An 8,000-year-old human dwelling has been uncovered during construction of an airport runway on the Isle of Man, thought to be the island’s oldest. The startling breakthrough at Douglas Ronaldsway Airport was made just a year after experts unearthed a Bronze Age village nearby, which is believed to have been ravaged by fire in a prehistoric tragedy. A 5,000-year-old human skull has also been found in the area, as well as several artefacts including jewellery and over 12,000 woked pieces of flint. So far an area the size of over 20 football (soccer) pitches has been excavated, with many more finds expected until the project ends in December. And though radiocarbon dating results are yet to be confirmed, experts are confident this latest find is the island’s oldest; predating Stonehenge by up to 3,000 years.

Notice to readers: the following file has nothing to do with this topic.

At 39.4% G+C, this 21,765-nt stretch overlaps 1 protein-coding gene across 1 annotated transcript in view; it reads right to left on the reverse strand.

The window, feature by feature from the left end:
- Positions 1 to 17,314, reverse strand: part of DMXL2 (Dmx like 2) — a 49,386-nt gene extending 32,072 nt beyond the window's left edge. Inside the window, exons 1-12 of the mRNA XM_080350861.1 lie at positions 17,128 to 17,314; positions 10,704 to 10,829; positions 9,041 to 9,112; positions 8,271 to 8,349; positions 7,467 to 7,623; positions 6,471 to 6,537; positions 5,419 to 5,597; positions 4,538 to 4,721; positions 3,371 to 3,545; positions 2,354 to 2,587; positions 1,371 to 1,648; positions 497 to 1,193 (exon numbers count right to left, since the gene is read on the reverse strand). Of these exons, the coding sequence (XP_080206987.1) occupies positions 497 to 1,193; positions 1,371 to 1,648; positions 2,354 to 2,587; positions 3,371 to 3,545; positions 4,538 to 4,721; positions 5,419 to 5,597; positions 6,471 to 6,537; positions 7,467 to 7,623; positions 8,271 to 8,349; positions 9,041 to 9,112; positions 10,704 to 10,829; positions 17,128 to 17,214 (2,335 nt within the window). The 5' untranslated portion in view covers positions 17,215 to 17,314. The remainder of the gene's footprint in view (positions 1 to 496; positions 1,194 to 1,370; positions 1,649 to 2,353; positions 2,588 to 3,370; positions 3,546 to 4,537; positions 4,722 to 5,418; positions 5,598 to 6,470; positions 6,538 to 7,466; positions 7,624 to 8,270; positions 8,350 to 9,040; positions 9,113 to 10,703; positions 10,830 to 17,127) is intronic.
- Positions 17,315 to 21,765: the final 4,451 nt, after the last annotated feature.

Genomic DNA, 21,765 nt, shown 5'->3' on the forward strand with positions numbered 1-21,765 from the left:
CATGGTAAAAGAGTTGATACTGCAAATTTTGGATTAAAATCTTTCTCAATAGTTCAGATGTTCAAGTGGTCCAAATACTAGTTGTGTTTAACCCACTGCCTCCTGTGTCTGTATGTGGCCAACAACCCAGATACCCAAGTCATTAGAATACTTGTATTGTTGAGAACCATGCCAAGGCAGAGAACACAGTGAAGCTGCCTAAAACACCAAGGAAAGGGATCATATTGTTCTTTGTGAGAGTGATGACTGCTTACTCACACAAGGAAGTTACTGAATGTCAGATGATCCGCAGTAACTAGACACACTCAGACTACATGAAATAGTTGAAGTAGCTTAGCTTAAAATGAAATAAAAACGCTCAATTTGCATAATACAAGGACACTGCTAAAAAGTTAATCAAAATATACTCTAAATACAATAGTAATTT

Oxford Archaeology North (OAN)have taken on the mantle of the site’s excavation, with Manx National Heritage (MNH) paying close attention on behalf of the airport. MNH field archaeologist Andrew Johnson tells Isle of Man Today: “Archaeologists hesitate to call a structure of this kind a “house”, because the received wisdom is that 8,000 years ago people constantly moved through the landscape as nomads, gathering their food from the land, rather than staying put and farming and harvesting it. But this building was constructed from substantial pieces of timber, and had a hearth for cooking and warmth.
‘Its occupants lived here often, or long enough to leave behind over 12,000 pieces of worked flint together with the tools needed to flake them, and food debris in the form of hundreds of hazelnut shells.” The discovery is already garnering plenty of attention, with the BBC allegedly wanting to film an episode of their British Heritage series Coast in the area. Mr Johnson adds: “This is by far the largest archaeological project to have been undertaken on the Island. The discoveries have been first-class and are sure to revise and improve understanding of prehistoric life in the Isle of Man.”
Image by Charlie Dave.